SOLO NON SOLO, the debut Ravello Records release of the Teatro dell'Opera di Roma's bass clarinetist Sauro Berti, presents contemporary works for solo bass clarinet as well as for traditional and unusual duos, including those with percussion, saxophone, narration, and electronics. 

Reconciling Berti's passions for classical and jazz music, pieces such as Blue Buk and Cosmic Turtles Sidekick are inspired by the swing and improvisation of jazz while Due Pezzi Brasiliani uses two popular, distinctive Brazilian rhythms, baiao and choro, as its primary motifs. The latter work shows Berti's faculty of other woodwinds, specifically the basset horn, the instrument also employed in Adagio e Allegro. Spasm proves a remarkable piece for Berti by displaying his comfort with challenging scores, stretching the limits of his bass clarinet, and using electronic accompaniment. Read More

David Liptak / Ricardo Zohn-Muldoon

Our human history, our search for something greater than ourselves, and our discoveries in the process are reflected in the tales we tell. As with words, music can express our stories, and composers David Liptak and Ricardo Zohn-Muldoon present several sonic narratives, referencing authors, poets, astronomers, folk musicians, and more on their debut Ravello Records release, STARS STORIES SONG.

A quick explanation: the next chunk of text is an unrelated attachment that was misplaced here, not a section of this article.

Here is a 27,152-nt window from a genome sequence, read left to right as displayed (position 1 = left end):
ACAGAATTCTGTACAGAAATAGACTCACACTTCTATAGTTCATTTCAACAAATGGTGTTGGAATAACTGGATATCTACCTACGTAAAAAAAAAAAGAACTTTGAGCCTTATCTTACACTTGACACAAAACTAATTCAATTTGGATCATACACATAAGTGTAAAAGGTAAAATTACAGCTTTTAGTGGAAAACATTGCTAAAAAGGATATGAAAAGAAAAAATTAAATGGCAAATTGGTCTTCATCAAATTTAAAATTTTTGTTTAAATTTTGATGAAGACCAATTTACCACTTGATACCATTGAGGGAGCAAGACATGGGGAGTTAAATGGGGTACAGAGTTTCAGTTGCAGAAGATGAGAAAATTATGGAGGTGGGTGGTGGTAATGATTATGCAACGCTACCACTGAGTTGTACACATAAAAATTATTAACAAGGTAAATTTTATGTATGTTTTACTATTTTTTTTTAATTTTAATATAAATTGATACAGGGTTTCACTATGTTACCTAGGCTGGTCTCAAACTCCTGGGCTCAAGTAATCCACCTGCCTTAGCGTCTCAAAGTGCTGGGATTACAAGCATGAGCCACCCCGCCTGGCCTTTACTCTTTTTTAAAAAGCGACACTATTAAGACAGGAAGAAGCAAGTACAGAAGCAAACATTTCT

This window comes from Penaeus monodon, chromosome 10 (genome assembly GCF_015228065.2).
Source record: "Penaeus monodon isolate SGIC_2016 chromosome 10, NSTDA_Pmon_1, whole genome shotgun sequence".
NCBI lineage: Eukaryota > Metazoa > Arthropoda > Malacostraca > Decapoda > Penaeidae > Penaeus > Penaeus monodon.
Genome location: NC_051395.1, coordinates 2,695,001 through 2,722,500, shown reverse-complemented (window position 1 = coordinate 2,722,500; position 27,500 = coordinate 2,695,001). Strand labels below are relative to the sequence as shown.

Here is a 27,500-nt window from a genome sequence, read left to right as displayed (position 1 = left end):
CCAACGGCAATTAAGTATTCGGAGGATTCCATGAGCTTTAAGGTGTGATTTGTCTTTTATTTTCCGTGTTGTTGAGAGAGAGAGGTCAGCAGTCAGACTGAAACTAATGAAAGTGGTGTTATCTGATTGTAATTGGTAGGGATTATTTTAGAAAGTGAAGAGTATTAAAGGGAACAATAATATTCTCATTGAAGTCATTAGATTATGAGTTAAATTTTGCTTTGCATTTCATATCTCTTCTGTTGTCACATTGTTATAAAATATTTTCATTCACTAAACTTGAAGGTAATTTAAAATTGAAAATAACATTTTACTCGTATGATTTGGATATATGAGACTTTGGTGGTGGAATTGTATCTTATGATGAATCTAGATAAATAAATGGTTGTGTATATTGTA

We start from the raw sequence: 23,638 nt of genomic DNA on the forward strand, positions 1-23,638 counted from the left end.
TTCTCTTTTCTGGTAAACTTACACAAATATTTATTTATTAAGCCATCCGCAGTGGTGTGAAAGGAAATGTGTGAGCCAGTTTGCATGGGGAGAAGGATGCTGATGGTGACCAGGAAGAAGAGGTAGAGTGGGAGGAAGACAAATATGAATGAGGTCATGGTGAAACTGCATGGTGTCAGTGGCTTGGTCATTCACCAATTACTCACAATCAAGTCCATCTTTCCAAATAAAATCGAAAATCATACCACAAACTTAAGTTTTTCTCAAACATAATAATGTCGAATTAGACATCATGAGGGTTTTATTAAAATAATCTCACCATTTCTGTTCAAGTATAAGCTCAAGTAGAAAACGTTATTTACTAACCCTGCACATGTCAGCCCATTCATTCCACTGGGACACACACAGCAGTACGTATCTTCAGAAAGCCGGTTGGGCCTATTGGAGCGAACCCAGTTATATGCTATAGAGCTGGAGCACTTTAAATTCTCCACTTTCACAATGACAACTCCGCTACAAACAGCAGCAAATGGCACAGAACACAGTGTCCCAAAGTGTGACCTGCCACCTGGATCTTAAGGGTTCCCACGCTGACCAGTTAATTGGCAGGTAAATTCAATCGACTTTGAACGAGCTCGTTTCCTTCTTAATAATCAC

Each of the pieces in Liptak's Preludes focuses on a single idea, from movements of celestial objects to imagery of lightness and darkness to short phrases from literary works, while yo no / tú sí / yo tú / sí no and Flores de Viento III by Zohn-Muldoon respectively use texts by Raúl Aceves and Laura Zohn. Liptak's The Eye that Directs a Needle and Freight make reference to works by historical figures, the former being Maria Mitchell, one of America's first professional astronomers, and the latter being folk guitarist Elizabeth Cotten. Daphne, for solo marimba, by Zohn-Muldoon is a musical metaphor of the Greek myth of Daphne and Apollo, depicting the nymph's dizzying race from her pursuer. These two composers shape tales about what's real and imagined, and what's yet to be discovered. Read More